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Ely, Counselor at Law
Category: Employment Law
Satisfied Customers: 102350
Experience:  Years of experience in running a medium sized law firm.
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I am a Clinic Manager and HIPAA Officer for our company. I

Customer Question

I am a Clinic Manager and HIPAA Officer for our company. I received a phone call stating that one of our patients, who is also an employee, was getting narcotics from one of our physicians and selling them. I looked into this patient/employee chart to verify the physician and that a narcotic was on her med list which both were correct. I immediately called HR to report the incident. My Director gave me a written warning for going into the employees chart to verify the information. We have not written policy stating that as a HIPAA Officer or Clinic Manager we should not investigate. Is this truly a HIPAA violation?
JA: Because employment law varies from place to place, can you tell me what state this is in?
Customer: Minnesota.
JA: Is the employment agreement "at will," union, full time or part time?
Customer: Full time, non-union.
JA: Anything else you want the lawyer to know before I connect you?
Customer: In my past position I have investigated such allegations. My HIPAA Officer status was removed however they want me to train in the new person and they are going to reduce my pay by $3,100. per year but I never received an increase when I took over the HIPAA Officer position.
Submitted: 11 months ago.
Category: Employment Law
Expert:  Ely replied 11 months ago.

Hello and welcome to JustAnswer. Please note: This is general information for educational purposes only and is not legal advice. No specific course of action is proposed herein, and no attorney-client relationship or privilege is formed by speaking to an expert on this site. By continuing, you confirm that you understand and agree to these terms.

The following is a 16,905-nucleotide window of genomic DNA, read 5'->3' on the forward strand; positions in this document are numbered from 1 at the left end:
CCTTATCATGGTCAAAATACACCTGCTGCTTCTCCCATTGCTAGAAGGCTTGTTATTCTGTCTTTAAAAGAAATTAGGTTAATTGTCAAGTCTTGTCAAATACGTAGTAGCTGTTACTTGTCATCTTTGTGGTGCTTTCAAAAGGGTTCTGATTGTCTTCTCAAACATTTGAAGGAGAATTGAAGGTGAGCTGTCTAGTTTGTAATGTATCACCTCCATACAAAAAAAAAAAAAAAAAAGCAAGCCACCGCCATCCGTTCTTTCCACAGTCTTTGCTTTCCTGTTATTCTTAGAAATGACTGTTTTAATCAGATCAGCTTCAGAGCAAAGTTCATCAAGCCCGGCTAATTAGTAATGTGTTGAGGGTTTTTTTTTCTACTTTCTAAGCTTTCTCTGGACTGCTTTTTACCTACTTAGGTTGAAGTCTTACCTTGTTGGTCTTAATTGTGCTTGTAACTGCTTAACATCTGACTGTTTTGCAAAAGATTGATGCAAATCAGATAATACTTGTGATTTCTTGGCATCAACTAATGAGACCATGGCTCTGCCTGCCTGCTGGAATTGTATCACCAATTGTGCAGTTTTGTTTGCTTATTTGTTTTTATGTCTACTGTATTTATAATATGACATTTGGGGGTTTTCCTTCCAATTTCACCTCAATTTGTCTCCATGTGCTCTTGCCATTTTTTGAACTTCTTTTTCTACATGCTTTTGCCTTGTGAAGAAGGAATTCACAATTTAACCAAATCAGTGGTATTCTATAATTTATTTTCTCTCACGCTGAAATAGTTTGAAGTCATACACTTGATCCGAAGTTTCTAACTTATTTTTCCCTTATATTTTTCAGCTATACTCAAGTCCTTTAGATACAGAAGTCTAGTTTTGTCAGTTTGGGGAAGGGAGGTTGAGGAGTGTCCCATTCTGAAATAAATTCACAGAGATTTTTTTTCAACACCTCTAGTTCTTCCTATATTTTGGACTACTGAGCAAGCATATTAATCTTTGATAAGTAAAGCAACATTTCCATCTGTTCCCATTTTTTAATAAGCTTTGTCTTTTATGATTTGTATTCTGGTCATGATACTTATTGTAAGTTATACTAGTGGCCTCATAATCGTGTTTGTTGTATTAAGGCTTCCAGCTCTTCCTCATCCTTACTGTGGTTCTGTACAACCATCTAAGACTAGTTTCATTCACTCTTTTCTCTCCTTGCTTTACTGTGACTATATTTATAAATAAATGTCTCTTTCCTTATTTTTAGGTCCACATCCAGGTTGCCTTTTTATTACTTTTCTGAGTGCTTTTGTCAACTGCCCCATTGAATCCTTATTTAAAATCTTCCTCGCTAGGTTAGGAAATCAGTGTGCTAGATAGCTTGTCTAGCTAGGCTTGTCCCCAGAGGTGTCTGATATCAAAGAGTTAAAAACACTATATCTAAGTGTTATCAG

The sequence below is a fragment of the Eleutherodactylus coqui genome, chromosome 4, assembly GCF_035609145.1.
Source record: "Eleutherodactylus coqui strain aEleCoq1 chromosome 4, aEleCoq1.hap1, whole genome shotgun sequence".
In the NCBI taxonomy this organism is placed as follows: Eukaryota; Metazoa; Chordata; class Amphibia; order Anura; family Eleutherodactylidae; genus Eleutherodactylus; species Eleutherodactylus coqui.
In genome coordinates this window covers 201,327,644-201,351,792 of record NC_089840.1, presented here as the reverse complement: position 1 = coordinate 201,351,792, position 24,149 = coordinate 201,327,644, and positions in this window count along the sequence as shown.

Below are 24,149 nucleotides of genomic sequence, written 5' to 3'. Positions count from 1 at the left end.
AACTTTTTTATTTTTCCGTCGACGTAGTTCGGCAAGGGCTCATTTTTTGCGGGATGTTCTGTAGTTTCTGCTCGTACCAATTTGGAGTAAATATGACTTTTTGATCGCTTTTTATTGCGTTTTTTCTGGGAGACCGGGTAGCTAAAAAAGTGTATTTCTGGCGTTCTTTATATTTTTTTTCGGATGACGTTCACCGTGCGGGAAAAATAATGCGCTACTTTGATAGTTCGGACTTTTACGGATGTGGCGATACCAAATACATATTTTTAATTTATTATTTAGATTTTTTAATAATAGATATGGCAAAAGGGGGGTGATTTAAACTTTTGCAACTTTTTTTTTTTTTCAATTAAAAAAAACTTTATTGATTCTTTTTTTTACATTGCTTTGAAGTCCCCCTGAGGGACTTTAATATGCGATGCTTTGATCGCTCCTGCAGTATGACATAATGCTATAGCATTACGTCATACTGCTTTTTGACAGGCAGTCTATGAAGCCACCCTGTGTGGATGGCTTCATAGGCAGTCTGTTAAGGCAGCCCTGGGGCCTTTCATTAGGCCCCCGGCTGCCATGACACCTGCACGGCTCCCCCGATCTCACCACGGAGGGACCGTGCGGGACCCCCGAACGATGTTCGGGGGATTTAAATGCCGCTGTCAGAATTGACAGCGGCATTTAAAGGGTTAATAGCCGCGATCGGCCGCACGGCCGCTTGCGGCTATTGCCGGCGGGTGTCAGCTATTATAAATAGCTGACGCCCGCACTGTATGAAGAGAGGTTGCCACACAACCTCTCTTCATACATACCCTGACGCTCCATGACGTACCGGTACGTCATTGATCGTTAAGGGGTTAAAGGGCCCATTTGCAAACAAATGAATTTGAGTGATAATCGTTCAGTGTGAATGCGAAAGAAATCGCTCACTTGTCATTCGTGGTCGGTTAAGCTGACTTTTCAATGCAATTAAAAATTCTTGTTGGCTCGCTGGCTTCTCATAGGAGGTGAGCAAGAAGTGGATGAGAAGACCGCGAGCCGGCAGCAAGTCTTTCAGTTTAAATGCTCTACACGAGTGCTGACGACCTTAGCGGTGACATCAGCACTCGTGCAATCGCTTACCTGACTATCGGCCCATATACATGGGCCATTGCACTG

I am sorry to hear about this situation. Essentially, the question becomes: can an employee at the same company look at another employee's medical records for non-medical purposes?

HIPAA is not clear on this. it does not say to which extent other employees/management can have access to an employee's medical records The rule of thumb that has been shaped by court opinion is that other employees such as HR and management CAN have access to such records provided that they have legitimate business reason to access it.

Legitimate business normally means medically-related matters such as FMLA, ADA accommodations, etc. So legitimate reasons are normally medically-related. However, it is arguable that this can be expanded into investigation matters if the employee is suspected of wrongdoing or criminal actions and their medical file is somehow involved. While this is arguable and while we are essentially talking about a gray area (access by other workers of medical records for non medical but also legitimate purposes) from what already is only a rule of thumb but not really law (access by other workers), I really do not see the US Dept of Health and Human Services having an issue if the review was legitimate and the employee that accessed it was specifically in a position to investigate the claim for the company.

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